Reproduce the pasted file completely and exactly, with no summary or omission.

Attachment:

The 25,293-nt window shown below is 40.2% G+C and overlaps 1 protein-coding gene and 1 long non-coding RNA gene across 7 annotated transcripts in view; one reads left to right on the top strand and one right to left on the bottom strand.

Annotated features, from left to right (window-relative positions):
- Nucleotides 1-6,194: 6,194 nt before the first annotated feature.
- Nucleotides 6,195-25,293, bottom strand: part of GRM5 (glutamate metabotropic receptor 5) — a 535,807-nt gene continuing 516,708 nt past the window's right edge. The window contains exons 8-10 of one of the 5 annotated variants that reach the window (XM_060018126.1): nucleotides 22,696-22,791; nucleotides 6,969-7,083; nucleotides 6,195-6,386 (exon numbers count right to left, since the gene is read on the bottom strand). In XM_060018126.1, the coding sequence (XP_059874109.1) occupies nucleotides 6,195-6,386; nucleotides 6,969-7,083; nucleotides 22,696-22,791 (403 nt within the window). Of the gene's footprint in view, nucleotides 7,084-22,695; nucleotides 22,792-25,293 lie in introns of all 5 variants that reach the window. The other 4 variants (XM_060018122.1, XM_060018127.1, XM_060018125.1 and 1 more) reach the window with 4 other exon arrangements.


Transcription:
The 25,293-nt window shown below is 40.2% G+C and overlaps 1 protein-coding gene and 1 long non-coding RNA gene across 7 annotated transcripts in view; one reads left to right on the top strand and one right to left on the bottom strand.

Annotated features, from left to right (window-relative positions):
- Nucleotides 1-6,194: 6,194 nt before the first annotated feature.
- Nucleotides 6,195-25,293, bottom strand: part of GRM5 (glutamate metabotropic receptor 5) — a 535,807-nt gene continuing 516,708 nt past the window's right edge. The window contains exons 8-10 of one of the 5 annotated variants that reach the window (XM_060018126.1): nucleotides 22,696-22,791; nucleotides 6,969-7,083; nucleotides 6,195-6,386 (exon numbers count right to left, since the gene is read on the bottom strand). In XM_060018126.1, the coding sequence (XP_059874109.1) occupies nucleotides 6,195-6,386; nucleotides 6,969-7,083; nucleotides 22,696-22,791 (403 nt within the window). Of the gene's footprint in view, nucleotides 7,084-22,695; nucleotides 22,792-25,293 lie in introns of all 5 variants that reach the window. The other 4 variants (XM_060018122.1, XM_060018127.1, XM_060018125.1 and 1 more) reach the window with 4 other exon arrangements.